I also want to offer that I’ve appreciated the tone in general. It’s rare to find people willing to apologize to one another in electronic media, and this topic is certainly charged enough — both in the topics it falls near to and in the various confusions about roles and responsibilities — for there to have been significantly more “trolling” “flamebaiting” etc.

I do wonder if any of the hopes expressed here have been presented in other ways. Has there been a petition to the Diocese of Nevada?

I’m also struck that it’s been noted that the presiding bishop has multiple roles in this situation, but we haven’t acknowledged that those roles might interfere with one another. This can happen in their duties (as an institutional leader, she may have legal responsibilities; as a pastoral leader, those may differ — previous comments have offered advice about which they feel take primacy). It can also happen in how her statements are received (for example, if she seeks a way forward for the church as its “presiding bishop,” some perspectives might perceive that as the “bishop involved” is trying to deflect attention).

Speaking for myself, I’m becoming persuaded that an independent review might be very helpful, if only so as to be clear and public.

As for our fears about “just following process,” I can only note in wonder that we always follow our best processes, and it is to be hoped that they continue to improve. I do hope the attention being given to programs like Keeping God’s People Safe will result in better attention, funding of church improvements such as windowed-doors, etc.

I appreciate our continuing conversations here. I have read quite a bit without responding, because it really is confusing and challenging and it’s difficult for me to find clarity in my own thoughts about what “should” be done. Truly a time for prayer, continued conversation and listening.

Jim Naughton

If I may, Pete, whatever one thinks of Jim McGreevey, the issues in his case have nothing to do with sexual abuse. So the business about keeping one’s hands to one’s self seems out of line.


I do not think it is fair to say this is on par with the RC church coverups. As far as I can see, there is no accusation that the fmr Rev Mr Parry had any inappropriate contact with anyone while in an Episcopal collar. In fact, it appears that scrupulous efforts were taken to ensure no opportunity so presented itself.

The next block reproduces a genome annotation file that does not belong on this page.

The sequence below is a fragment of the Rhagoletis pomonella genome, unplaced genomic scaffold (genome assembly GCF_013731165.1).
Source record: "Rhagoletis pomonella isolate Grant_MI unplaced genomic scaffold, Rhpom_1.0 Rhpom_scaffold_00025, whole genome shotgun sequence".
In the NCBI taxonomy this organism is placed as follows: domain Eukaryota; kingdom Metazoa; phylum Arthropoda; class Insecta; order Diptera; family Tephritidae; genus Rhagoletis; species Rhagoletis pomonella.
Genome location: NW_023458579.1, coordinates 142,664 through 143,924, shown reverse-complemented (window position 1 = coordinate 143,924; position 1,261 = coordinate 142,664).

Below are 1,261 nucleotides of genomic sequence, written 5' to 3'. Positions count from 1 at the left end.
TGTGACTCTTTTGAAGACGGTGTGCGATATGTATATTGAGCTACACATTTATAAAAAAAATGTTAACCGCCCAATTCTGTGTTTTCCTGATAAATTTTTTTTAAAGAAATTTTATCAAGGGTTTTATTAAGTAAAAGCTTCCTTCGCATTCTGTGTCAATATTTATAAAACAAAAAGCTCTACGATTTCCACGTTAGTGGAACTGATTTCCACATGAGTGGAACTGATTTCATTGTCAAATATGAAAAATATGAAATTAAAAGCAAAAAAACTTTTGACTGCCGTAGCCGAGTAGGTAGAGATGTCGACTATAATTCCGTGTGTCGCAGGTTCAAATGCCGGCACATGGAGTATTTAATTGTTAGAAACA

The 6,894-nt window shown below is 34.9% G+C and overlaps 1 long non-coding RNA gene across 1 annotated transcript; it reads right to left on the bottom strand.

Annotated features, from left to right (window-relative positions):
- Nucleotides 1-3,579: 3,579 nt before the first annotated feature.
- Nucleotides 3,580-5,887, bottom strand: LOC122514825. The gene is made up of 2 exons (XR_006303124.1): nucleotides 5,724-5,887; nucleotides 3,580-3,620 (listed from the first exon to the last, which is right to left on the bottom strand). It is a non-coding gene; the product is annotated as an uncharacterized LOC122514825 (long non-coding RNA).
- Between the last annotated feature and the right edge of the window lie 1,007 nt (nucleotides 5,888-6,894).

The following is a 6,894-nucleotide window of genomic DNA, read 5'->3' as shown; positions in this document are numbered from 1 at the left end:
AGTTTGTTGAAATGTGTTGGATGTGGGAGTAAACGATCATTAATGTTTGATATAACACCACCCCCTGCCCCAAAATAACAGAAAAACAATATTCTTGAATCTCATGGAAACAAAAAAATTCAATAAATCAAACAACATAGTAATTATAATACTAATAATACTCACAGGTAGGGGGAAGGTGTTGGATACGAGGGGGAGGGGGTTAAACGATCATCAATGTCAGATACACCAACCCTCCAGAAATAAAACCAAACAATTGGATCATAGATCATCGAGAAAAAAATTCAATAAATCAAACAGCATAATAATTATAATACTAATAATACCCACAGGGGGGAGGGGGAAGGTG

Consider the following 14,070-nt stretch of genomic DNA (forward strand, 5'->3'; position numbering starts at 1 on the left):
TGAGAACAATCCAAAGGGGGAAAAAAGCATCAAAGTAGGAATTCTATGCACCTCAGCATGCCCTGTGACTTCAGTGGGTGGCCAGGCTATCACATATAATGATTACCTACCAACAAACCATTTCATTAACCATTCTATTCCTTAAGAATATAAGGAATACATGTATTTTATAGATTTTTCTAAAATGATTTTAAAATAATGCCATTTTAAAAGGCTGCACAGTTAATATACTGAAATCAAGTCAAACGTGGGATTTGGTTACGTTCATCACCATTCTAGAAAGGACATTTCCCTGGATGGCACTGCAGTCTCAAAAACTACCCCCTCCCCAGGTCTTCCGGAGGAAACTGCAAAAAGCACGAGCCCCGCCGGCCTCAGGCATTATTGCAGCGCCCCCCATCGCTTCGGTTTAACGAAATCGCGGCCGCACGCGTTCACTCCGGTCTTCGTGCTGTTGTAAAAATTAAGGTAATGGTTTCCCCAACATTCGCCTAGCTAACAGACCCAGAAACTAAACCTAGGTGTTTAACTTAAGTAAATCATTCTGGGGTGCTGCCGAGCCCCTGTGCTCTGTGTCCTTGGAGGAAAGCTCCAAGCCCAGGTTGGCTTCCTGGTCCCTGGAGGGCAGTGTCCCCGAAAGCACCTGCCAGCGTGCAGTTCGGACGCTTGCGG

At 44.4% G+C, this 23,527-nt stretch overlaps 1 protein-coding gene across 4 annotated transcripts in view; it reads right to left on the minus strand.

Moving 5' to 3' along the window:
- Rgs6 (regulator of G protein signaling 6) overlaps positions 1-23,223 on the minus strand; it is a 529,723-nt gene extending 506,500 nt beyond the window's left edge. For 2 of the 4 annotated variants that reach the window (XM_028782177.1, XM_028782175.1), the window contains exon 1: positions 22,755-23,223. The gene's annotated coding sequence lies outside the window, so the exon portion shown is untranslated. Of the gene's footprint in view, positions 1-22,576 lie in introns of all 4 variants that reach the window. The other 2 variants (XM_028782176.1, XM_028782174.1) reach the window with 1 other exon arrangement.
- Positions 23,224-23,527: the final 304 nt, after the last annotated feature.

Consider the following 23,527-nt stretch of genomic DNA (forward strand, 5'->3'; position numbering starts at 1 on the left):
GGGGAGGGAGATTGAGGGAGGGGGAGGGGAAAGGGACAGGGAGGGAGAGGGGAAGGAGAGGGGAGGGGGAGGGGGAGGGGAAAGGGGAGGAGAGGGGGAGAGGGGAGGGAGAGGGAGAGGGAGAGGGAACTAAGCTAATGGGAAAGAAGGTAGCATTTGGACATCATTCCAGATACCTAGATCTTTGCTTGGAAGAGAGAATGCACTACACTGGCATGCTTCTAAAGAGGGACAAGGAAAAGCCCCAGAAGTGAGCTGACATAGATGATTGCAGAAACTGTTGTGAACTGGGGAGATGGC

Indeed, one might even speculate that freed of the oppression of the RC view of sex, he was able to find appropriate outlets for his sexual expression and was at lesser risk.

As David pointed out, the DioNev apparently knew of only one “inappropriate event” with a late teenager that was not found worthy of criminal prosecution. They considered this and decided that Parry was potentially redeemable. They decided he could be forgiven, in part also based on his ongoing service in DioNev. That decided, they still erred on the side of caution to eliminate any opportunities.

Again, was this the wrong decision? Hindsight is 20/20, but given what we think they knew at the time, and given what appears to have happened since, it appears that Mr Parry served faithfully.

And, when it came out, so to speak, that there were more than the one case in his history, and that he had presumably misled the DioNv, he resigned.

We don’t know the facts of his “inappropriate interactions”, do we? Perhaps he told them that the one case he admitted, was a consensual interaction (16 is age of consent in many states). Perhaps he told them that it was a youth angry at him for some reason and making a false claim. We don’t know.

And that’s the problem. As Paige pointed out, the bumbling nature of the response from the higher ups is what’s causing the problem here. Full transparency from the get-go is how to handle a crisis of this sort. Admit mistakes, and move on. And THAT is the only parallel to the disaster in the RC church, and a lesson that a smart woman like the PB should have learned.

Because really, there isn’t anything here from the TEC standpoint– assuming their statement is correct.

I think she must be plagued with lawyers.

Pete Haynsworth

At whatever pace the investigation of this unfortunate matter proceeds, perhaps the following issues can be considered:

* Parry very likely had strong advocacy for his reception as a priest, often a highly political process. From whom did this advocacy come and what was its basis? Was it because he had a strong command of and could articulate particularly well what it means to be part of the church Catholic universal? Was he a especially fine organist and choirmaster? Was he willing to ‘take’ the least convenient services? Something else?

Is it known whether Parry approached, say, the Lutherans, who took a pass on him?

* In his continuing research, Bishop Edwards might extract and and disclose the number of applicants to clerical ministry in the Nevada diocese during the presiding bishop’s tenure there. How many were in fact received/ordained? How many were turned away? What were, in general, the reasons for applicant failure?

Just because the many folks of the diocese’s Standing Committee and Commission on Ministry were involved in Parry’s acceptance doesn’t mean that it was a ‘good’ process. Is it too harsh to percieve that such governing bodies are often populated by sycophants who are wholly informed by whatever leadership in place (here, the bishop), good or bad?

More broadly, among the sweltering mass of pewsitters are many who have managed to keep their hands to themselves but still consider themselves to be unworthy for ordained ministry. And they might be now wondering how gents like Parry – and McGreeley in Newark – do-or-might pass muster. Is the Episcopal Church _that_ hard up for priests?